Fewer Side Effects: Safer New MDMA “Ecstasy” Variants Discovered

MDMA Ectasy

Research on MDMA’s use in psychotherapy have led to new variants developed by MedUni Vienna that could offer similar benefits with reduced side effects, paving the way for safer, controlled therapeutic applications.

Research findings may enhance regulated application in neuropsychiatric conditions.

The global conversation around using 3,4-methylenedioxy-N-methylamphetamine (MDMA), popularly known as “ecstasy,” in psychotherapy for mental illnesses like post-traumatic stress disorder is gaining momentum. Despite clinical trials exploring its therapeutic potential, only Australia and New Zealand have approved and regulated its controlled use by professionals, citing potential risks and side effects.

An international research team led by MedUni Vienna has now identified three new variants of MDMA as promising alternatives for safer use in a controlled psychotherapeutic setting as part of a study. The results were recently published in the Journal of Neurochemistry.

The currently developed MDMA variants (ODMA, TDMA and SeDMA) have been modified by the researchers in such a way that the positive effects are retained and the negative effects are reduced. As the studies carried out on human cell cultures by Harald Sitte’s team from MedUni Vienna’s Center for Physiology and Pharmacology show, the new chemical compounds have a similar effect to MDMA on the relevant clinical target structures in the brain (such as serotonin, dopamine, and noradrenaline transporters), which are crucial for regulating mood and emotion.

In contrast to MDMA, however, the new substances have lower activity at certain serotonin receptors and are also broken down more favorably, resulting in fewer toxic breakdown products: “This allows the conclusion that both the acute and long-term side effects of ODMA, TDMA, and SeDMA may be lower than those of the conventional substance,” explains study leader Harald Sitte. “Since the MDMA analogs also have a weaker interaction with certain transport proteins in the body that are responsible for the absorption and excretion of drugs, the risk of interactions with other drugs could also be reduced,” adds the first author of the study, Ana Sofia Alberto-Silva from MedUni Vienna’s Center for Physiology and Pharmacology.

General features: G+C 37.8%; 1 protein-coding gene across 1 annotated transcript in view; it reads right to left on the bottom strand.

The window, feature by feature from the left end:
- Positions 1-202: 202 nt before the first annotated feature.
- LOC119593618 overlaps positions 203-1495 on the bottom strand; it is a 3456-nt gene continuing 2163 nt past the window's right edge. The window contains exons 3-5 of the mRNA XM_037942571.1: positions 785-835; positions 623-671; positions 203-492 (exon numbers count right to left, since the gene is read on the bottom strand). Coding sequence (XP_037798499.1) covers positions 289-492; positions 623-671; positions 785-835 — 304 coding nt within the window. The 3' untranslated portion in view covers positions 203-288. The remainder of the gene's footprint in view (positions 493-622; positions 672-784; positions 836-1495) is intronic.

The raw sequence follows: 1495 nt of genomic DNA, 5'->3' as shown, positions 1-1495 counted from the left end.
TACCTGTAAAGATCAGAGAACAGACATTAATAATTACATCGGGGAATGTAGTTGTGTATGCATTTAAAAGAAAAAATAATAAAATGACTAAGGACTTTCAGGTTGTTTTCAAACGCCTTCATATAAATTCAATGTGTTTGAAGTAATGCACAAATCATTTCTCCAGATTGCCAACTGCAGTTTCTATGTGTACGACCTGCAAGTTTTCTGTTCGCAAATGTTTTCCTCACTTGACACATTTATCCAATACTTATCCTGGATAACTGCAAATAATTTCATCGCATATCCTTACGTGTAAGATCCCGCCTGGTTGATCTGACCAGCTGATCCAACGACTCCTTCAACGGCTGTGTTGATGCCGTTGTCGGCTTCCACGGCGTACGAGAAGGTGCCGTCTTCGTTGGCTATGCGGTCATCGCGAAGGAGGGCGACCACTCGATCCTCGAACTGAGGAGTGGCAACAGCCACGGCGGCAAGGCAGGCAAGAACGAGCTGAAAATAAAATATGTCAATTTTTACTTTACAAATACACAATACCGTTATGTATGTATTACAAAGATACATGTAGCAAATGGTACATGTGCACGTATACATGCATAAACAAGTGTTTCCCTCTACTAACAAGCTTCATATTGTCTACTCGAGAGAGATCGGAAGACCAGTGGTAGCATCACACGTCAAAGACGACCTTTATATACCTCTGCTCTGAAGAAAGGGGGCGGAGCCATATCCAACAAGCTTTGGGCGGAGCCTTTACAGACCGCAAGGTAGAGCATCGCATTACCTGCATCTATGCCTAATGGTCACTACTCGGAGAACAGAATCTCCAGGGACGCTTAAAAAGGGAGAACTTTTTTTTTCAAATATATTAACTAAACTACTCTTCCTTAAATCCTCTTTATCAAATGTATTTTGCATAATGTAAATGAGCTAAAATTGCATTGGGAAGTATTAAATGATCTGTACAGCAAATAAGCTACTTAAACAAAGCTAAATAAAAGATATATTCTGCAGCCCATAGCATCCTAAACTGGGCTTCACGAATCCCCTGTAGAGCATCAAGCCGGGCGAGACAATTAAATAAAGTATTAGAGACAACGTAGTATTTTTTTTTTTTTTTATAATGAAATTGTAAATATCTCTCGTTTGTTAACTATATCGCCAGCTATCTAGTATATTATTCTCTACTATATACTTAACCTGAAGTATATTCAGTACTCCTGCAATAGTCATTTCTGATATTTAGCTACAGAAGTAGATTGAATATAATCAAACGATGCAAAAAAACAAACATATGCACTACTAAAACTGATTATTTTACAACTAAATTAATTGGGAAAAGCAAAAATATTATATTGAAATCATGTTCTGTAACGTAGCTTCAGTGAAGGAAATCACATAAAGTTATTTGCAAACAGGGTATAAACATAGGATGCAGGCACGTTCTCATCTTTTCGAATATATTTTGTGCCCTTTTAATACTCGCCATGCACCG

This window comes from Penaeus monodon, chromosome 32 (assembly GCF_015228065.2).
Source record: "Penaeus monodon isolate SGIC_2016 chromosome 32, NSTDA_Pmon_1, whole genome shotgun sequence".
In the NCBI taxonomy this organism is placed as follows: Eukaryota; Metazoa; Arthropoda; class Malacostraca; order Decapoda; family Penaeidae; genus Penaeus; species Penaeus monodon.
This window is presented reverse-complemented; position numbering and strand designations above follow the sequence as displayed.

Further studies needed

The psychoactive substance MDMA (3,4-methylenedioxy-N-methylamphetamine) has been known as the party drug “ecstasy” since the 1980s – although the first patent for the substance was granted back in 1912. Due to its effect of promoting positive emotions and increasing interpersonal empathy, research in recent years has focused on the potential of MDMA to support psychotherapy for various mental illnesses. However, possible risks and side effects (tachycardia, high blood pressure, liver and nerve damage) have so far been an obstacle to its widespread therapeutic use.

The MDMA analogs currently identified may provide promising alternatives: “Our experimental results showed that the new variants can retain the therapeutic potential of the conventional substance, but are likely to cause fewer side effects.” Harald Sitte summarizes the significance of the results: “This could advance the controlled use of psychoactive substances in neuropsychiatric illness.” At the same time, the psychopharmacologist and addiction researcher emphasizes the need for further studies to comprehensively test the efficacy and safety of MDMA variants for use in a psychotherapeutic setting, for example in the treatment of post-traumatic stress disorder.

Reference: “Bioisosteric analogs of MDMA: Improving the pharmacological profile?” by Ana Sofia Alberto-Silva, Selina Hemmer, Hailey A. Bock, Leticia Alves da Silva, Kenneth R. Scott, Nina Kastner, Manan Bhatt, Marco Niello, Kathrin Jäntsch, Oliver Kudlacek, Elena Bossi, Thomas Stockner, Markus R. Meyer, John D. McCorvy, Simon D. Brandt, Pierce Kavanagh and Harald H. Sitte, 19 June 2024, Journal of Neurochemistry.
DOI: 10.1111/jnc.16149

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